An interesting article about the importance of students finding a higher purpose in their learning.  We help our students make connections with the needs of their local community and the world through our service-learning program.
 | August 18, 2014 

Jane Mount/MindShift

A few years ago, psychologist David Yeager and his colleagues noticed something interesting while interviewing high school students in the San Francisco Bay Area about their hopes, dreams and life goals.

It was no surprise that students often said that making money, attaining fame or pursuing a career that they enjoyed were important to them. But many of them also spoke of additionally wanting to make a positive impact on their community or society — such as by becoming a doctor to take care of people, or a pastor who “makes a difference.” What’s more, the teens with these “pro-social” types of goals tended to rate their schoolwork as more personally meaningful.

Given this information, Yeager and his colleagues wanted to know: could such a bigger sense of purpose that looks beyond one’s own self-interests be a real and significant inspiration for learning? They believe the answer is yes. And they’ve devised a new social psychology intervention to foster a “purposeful learning” mindset as another way to motivate pupils to persevere in their studies. Yeager, now based at the University of Texas (UT) at Austin, conducted the work in collaboration with UT colleague Marlone Henderson, David Paunesku and Greg Walton of Stanford, “grit” guru Angela Duckworth of the University of Pennsylvania, and others.

They recently explored purposeful learning in a series of four studies and put their intervention to the test against one of the banes of learning: boredom. Initial promising results suggest the psychology strategy could encourage pupils to plug away at homework or learning tasks that are challenging or tedious, yet necessary to getting an education that’ll help them reach their greater life goals.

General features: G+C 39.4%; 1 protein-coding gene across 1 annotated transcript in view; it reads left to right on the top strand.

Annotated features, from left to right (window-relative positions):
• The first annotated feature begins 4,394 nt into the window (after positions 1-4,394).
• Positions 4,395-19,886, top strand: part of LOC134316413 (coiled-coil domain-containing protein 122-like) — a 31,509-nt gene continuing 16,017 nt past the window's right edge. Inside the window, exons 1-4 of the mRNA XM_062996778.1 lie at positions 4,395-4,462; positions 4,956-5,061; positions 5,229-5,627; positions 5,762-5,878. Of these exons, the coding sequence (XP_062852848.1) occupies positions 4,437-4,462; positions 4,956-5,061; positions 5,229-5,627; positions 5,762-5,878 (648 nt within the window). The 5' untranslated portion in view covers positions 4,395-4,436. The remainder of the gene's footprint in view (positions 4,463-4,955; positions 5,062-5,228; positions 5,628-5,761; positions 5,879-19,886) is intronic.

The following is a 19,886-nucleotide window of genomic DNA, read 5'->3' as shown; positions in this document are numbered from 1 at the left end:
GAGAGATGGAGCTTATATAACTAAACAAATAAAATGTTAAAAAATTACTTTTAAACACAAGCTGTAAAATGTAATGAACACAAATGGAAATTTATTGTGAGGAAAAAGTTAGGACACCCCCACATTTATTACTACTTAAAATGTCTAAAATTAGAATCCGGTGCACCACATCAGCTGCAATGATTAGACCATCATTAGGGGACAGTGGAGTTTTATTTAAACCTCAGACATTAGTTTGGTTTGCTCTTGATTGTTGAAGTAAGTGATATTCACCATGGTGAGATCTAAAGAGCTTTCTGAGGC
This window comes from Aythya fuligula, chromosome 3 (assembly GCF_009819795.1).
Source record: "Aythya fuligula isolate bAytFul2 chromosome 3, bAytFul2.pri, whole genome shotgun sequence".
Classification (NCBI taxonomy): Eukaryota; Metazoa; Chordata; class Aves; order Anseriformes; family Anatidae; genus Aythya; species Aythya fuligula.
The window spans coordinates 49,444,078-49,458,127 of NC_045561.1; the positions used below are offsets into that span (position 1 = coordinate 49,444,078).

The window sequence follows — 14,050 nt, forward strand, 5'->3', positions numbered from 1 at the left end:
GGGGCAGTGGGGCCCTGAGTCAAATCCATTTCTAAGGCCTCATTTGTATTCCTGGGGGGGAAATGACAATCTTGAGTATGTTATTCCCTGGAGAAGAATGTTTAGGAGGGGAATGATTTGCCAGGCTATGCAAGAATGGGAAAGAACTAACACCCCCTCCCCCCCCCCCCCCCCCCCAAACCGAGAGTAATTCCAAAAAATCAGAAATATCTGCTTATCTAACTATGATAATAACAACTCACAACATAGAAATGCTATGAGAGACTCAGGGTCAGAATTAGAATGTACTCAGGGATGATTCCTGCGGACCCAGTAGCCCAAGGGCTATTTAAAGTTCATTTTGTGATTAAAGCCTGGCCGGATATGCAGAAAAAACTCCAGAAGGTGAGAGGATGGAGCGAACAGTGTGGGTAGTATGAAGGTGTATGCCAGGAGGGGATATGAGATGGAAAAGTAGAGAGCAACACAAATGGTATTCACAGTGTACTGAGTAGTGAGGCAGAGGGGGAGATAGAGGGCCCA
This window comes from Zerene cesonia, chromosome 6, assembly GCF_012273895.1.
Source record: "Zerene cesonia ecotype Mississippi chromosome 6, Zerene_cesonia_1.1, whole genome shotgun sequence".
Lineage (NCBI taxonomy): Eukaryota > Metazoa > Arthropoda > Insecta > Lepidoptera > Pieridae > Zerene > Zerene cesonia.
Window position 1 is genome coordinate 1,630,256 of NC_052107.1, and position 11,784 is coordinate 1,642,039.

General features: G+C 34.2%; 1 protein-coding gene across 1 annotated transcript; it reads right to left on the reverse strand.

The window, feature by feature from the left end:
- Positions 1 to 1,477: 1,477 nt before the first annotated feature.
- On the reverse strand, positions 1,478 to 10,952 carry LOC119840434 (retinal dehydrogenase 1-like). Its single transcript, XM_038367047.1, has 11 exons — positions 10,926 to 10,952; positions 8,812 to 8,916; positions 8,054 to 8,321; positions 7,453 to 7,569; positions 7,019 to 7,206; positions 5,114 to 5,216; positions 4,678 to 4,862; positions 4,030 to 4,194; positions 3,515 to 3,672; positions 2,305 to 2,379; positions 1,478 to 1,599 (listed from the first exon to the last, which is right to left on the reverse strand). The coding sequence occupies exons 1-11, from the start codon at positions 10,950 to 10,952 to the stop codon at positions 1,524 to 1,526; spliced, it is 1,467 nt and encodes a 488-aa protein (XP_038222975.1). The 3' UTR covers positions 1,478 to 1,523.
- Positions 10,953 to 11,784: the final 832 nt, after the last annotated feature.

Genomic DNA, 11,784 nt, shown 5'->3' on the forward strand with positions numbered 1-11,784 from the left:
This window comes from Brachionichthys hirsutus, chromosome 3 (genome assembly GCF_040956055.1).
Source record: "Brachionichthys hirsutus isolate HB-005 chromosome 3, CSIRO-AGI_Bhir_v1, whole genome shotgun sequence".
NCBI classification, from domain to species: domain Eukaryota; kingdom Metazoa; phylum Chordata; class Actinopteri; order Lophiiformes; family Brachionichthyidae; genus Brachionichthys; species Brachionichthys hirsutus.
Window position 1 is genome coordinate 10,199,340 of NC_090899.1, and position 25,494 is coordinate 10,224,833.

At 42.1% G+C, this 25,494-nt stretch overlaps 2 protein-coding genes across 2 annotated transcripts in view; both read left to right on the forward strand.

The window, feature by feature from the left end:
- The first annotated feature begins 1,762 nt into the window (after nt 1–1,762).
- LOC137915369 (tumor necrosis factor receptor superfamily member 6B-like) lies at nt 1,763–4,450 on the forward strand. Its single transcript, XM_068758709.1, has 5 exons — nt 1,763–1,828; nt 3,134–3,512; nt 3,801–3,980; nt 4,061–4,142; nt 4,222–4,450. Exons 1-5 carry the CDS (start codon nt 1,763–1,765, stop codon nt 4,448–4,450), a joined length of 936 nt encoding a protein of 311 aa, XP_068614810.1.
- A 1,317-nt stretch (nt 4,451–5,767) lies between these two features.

Can Drudgery Be Eliminated from Learning?

The idea of drudgery in schoolwork is anathema to many progressive educators these days.Game-based approaches to learning are far favored over “drill-and-kill” exercises. And while an emphasis on fortifying students’ academic “grit” and self-discipline in their study habits has been explored in depth, it’s controversial. Along with criticisms about deeper implications relating to race and poverty, some observers say the buzz over grit neglects the need to make dull classroom lessons more compelling to today’s learners. As education author Alfie Kohn has written, “not everything is worth doing, let alone doing for extended periods, and not everyone who works hard is pursuing something worthwhile.”

It’s complicated, though. At Stanford’sProject for Education Research that Scales, Paunesku believes that teachers and educators should make learning more engaging wherever possible. “However, the reality is that schoolwork is often neither interesting nor meaningful,” he said — at least, not in a way that students immediately get. “It’s hard for students to understand why doing algebra, for example, really matters or why it’ll help them or why it will make a difference in their life.” Yet, he noted, such work is often key in building basic skills and knowledge they’ll need for a successful future.

With that in mind, Yeager and Paunesku designed an intervention that subtly guides students to connect their academic efforts with pro-social long-term goals, to see whether it might help inspire them to plow through assignments that are “boring but important.”